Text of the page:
The pisces that passes all understanding
Lutefisk as a holiday delight
Tis the season to be jolly … the lutefisk supper season, of course, which in
Minnesota commences in October and concludes in March. Scores of staid
Scandinavian-Americans who are lovers of this luscious delicacy will be
joyously streaming into church basements and other dining rooms to dine on
the “piece of cod that passes all understanding.”
The Twin Cities area shares two distinctions. Not only is it the home of Olsen
Fish Company, billed as the world’s largest producer of lutefisk, but it is host
of what may be the largest concentration of lutefisk suppers in the world.
There is little need to explain this Nordic culinary delight to readers of a
Midwestern Lutheran newspaper. Even non-Scandinavians are aware of
lutefisk (Norwegian – lutefisk; Swedish – lutfisk; Danish – ludefisk) and some
have grown to savor it. Literally “lye-fish,” the dish dates back to days before
refrigeration, when air-dried cod or other whitefish was reconstituted in a
solution of lye and cold water.
Lutefisk was a special holiday treat for some of our immigrant ancestors, and
families often served it at Christmas. Now it is for us “a metaphor of ancestral
solidarity,” as Bill Holm writes, “of eating your way into history.”
Today lutefisk has spawned a veritable industry of humor, including such
musical classics as “O Lutefisk, O Lutefisk” and the “Lutefisk Lament,” as well
as countless Ole and Lena jokes. Also a line of buttons, t-shirts, sweatshirts,
yard signs, and coffee mugs bear slogans like “If Lutefisk is Outlawed, Only
Outlaws Will Have Lutefisk” and “Vikings Were Friendly ’Til They Ran Out of
No, the smell does not make the roses on the wallpaper wither and die. No,
it is not poisonous, and a State of Wisconsin statute specifically exempts
lutefisk when defining toxic substances (101.58).
Yes, lots of people really like lutefisk! Yes, meatballs are served to non-
lutefisk eaters dragged along by family and friends. Yes, we eat more lutefisk
in America than they do in Norway, but a Norwegian friend believes that lye-
fish is becoming more popular there due to all of the fun that Americans
make of it.
Twin City lutefisk lovers have learned that the season is opened and closed by
the Norwegian Glee Club, whose members serve steaming platters of the fish
family style (my favorite way, since one is able to avoid the embarrassment of
standing in line three or four times for additional helpings) at the Lutheran
Church of the Good Shepherd, located on France Avenue in Edina. Diners are
also entertained by the Glee Club with musical selections like “There is
Nothing Like a Cod” (with no apologies to Rodgers and Hammerstein). The
early October meal has occurred; another is planned for March 28, 2009.
Some congregations, like Highview Christiania Lutheran Church in rural
Farmington, Minnesota, and Lebanon Lutheran Church in Minneapolis have
already served their meals. Others of all shapes and sizes are yet to come.
(See “The Twin Cities Lutefisk Supper Scene,” right.)
Mount Olivet Lutheran Church, south Minneapolis, called the largest “active”
Lutheran congregation in the world, serves what may be the largest lutefisk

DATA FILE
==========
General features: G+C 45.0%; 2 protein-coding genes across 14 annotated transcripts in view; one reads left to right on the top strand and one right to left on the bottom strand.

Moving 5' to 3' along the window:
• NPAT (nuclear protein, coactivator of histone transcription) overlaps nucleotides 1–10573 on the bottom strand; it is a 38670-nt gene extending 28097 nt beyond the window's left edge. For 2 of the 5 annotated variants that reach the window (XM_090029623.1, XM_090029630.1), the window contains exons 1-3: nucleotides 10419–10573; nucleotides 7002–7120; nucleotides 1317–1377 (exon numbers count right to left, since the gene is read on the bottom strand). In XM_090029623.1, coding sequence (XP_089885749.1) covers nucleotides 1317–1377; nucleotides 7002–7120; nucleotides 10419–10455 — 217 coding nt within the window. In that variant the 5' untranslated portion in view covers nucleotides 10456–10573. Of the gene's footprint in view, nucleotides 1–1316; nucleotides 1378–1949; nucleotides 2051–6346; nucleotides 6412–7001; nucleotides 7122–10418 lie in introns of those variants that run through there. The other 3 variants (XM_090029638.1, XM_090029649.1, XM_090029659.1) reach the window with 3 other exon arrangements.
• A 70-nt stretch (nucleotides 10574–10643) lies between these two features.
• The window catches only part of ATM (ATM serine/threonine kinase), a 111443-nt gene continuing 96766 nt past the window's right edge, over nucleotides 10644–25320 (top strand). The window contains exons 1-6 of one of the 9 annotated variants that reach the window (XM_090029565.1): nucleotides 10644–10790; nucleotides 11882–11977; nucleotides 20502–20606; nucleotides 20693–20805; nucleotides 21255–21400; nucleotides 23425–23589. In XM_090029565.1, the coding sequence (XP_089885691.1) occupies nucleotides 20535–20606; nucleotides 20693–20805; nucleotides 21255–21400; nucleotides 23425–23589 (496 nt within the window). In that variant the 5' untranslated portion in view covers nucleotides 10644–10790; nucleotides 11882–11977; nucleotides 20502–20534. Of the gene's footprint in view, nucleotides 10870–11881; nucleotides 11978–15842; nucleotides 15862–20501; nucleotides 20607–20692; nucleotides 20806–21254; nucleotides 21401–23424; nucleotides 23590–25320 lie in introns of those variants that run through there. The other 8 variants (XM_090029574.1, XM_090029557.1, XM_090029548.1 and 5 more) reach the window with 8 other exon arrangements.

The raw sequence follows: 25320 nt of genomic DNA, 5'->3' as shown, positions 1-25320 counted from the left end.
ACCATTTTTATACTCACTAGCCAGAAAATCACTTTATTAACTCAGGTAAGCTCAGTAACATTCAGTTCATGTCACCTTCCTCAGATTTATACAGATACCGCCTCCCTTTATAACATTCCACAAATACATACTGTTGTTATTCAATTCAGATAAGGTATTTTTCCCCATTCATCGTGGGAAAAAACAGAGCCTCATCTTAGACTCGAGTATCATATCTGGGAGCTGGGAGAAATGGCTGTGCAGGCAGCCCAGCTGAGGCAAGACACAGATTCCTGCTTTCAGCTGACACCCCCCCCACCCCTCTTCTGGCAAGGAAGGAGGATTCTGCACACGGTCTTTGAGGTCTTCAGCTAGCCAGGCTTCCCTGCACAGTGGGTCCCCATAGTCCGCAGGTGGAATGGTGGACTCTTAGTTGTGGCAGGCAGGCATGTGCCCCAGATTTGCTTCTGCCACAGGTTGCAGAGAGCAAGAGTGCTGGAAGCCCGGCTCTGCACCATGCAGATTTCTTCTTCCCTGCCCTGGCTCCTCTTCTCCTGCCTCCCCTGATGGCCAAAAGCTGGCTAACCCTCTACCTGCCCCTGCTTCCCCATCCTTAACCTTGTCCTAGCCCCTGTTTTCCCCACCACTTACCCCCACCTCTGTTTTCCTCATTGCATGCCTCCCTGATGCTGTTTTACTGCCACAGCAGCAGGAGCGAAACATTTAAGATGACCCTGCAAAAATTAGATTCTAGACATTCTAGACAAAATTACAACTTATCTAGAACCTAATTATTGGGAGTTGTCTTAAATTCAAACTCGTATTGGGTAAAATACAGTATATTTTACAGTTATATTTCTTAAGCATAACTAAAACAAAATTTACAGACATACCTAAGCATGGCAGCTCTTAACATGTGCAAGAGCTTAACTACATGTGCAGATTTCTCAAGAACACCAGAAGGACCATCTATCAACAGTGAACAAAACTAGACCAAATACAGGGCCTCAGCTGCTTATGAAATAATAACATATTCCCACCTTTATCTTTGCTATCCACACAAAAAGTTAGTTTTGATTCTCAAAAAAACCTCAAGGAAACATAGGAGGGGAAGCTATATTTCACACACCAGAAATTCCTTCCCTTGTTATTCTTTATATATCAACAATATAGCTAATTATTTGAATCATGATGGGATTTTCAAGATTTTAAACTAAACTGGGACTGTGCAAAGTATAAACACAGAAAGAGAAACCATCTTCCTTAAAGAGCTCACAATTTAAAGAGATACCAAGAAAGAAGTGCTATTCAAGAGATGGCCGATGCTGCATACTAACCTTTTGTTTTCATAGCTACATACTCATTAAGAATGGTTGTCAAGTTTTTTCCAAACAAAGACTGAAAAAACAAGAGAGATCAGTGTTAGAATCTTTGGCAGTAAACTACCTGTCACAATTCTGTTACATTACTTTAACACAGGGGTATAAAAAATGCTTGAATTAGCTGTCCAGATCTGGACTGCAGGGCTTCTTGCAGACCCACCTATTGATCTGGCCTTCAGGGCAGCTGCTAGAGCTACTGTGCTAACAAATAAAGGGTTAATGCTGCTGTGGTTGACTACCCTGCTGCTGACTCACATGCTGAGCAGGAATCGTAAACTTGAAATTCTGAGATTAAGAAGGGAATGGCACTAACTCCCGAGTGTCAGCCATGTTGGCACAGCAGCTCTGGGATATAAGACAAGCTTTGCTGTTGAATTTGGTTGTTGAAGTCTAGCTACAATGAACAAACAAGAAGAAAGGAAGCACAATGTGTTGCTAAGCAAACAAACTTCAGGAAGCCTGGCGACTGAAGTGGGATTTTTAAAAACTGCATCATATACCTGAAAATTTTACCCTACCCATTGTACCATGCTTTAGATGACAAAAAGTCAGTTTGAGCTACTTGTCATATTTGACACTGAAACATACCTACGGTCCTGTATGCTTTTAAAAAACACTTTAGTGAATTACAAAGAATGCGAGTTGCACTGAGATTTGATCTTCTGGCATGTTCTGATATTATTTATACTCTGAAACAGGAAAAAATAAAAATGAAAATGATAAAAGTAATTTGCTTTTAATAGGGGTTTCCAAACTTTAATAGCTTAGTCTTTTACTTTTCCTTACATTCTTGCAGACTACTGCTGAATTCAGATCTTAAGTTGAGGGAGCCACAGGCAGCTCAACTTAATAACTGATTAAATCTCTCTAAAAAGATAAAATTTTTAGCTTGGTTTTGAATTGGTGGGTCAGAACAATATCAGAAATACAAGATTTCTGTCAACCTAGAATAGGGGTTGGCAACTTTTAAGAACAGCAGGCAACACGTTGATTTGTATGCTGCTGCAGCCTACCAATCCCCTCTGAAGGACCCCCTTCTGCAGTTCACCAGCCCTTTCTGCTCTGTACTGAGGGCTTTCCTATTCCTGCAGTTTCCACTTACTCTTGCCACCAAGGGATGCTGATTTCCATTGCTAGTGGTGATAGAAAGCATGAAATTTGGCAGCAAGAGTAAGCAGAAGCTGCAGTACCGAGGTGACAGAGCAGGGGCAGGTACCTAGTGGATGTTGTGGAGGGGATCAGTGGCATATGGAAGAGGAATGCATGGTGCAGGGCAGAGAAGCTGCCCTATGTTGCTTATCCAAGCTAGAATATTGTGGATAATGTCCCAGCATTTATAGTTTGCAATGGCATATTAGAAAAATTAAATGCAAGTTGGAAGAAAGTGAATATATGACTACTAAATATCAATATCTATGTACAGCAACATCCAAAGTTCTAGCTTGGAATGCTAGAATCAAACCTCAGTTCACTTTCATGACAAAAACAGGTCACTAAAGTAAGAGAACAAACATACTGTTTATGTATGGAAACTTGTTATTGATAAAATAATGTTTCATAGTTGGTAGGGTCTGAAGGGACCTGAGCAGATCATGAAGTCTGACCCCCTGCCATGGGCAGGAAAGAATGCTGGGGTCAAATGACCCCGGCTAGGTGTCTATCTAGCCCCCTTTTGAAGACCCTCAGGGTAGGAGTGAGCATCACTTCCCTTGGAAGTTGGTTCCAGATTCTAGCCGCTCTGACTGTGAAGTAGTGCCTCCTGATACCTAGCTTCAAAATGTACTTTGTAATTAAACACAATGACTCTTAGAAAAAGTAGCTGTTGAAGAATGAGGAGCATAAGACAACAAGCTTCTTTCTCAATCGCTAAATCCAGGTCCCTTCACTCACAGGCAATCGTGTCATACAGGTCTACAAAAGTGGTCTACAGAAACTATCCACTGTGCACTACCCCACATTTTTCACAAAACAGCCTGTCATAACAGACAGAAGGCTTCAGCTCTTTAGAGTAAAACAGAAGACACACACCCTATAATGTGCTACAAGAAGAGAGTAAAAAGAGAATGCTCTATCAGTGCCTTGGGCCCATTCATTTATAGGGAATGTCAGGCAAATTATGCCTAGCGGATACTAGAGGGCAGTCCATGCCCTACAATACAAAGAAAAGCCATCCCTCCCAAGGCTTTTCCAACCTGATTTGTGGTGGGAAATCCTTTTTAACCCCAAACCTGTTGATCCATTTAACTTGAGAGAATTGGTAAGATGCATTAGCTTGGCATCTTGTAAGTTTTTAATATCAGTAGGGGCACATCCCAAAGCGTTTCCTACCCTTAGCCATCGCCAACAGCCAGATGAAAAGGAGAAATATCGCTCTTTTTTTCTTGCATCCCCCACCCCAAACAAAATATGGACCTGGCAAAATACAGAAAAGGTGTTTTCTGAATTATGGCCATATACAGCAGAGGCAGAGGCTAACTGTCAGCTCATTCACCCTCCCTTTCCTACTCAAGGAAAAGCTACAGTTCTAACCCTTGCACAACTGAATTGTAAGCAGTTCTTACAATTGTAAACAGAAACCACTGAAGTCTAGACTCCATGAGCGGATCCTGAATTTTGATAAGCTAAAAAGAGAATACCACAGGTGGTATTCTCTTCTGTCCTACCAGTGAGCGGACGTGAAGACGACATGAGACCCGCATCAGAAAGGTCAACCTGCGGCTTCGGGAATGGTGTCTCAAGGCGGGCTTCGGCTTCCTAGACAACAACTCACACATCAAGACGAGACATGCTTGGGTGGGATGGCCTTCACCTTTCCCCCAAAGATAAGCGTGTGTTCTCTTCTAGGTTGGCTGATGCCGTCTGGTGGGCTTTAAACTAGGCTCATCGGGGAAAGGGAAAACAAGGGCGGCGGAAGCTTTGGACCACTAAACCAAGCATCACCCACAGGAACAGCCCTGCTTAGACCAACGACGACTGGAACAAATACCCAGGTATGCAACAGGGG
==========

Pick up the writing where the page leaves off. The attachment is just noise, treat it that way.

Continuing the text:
supper in the Twin Cities. Prince of Peace, Burnsville, Minnesota, serves
mashed potatoes mixed with rutabagas, a Swedish specialty called rotmos,
with its meal.
Jim Harris maintains a “Lutfisk Lovers Lifeline” www.lutfiskloverslifeline.com
on the Internet, listing churches and other organizations around the country
that sponsor suppers, and some local restaurants are included.
What might a novice expect at a lutefisk supper? You will learn that it’s a
great social event. My wife and I attended eight suppers last season and
always found friendly people who enjoyed conversation while we dined. Most
have a lutefisk story to share: Did you hear about the grocer in Valley City,
North Dakota, who cured a bad case of eczema on his arms by sinking them
into barrels of lutefisk? Or then there’s the newcomer in Perham, Minnesota,
who wanted to support the supper at a local Lutheran church, and thought
the smell meant that the sewer had backed up. Uff da!
But best of all, you will dine on generous servings of lutefisk, lefse, and all
the trimmings, and it doesn’t get any better than that.
See you there? Ya, sure, you betcha!
The Twin Cities Lutefisk Supper Scene: A Gourmet Guide
Below is a list of some Minnesota lutefisk meals coming up this holiday
season. The list is representative, not exhaustive. (Call the congregation for
November 1 – North Heights Lutheran Church, Arden Hills.
November 7 – Boy Scout Troop 12, Moose Lodge, Maplewood.
November 7 – House of Hope Lutheran Church, New Hope.
November 8 – St. John’s Lutheran Church, Lakeville.
November 9 – Prince of Peace Lutheran Church, St. Louis Park.
November 20 – Elim Lutheran Church, Scandia.
(This meal is sponsored by Gammelgården Museum).
November 22 – St. James Lutheran Church, Crystal.
November 22 – Norwegian Memorial Lutheran (Mindekirken).
December 1 – Zion Lutheran Church, Anoka.
December 4 – River of Life Lutheran Church, north Minneapolis.
December 5 – Mt. Olivet, south Minneapolis.
December 11 – Calvary Lutheran Church, Golden Valley.
December 12 – Prince of Peace, Burnsville.
December 13 – Bethany Covenant Church, Richfield.
January 17, 2009 – First Lutheran Church, Columbia Heights.
March 28, 2009 – Good Shepherd, Minneapolis
What’s the best bet? Let’s just say you should get tickets for the House of
Hope (New Hope) and First Lutheran Church of Columbia Heights dinners as
early as possible!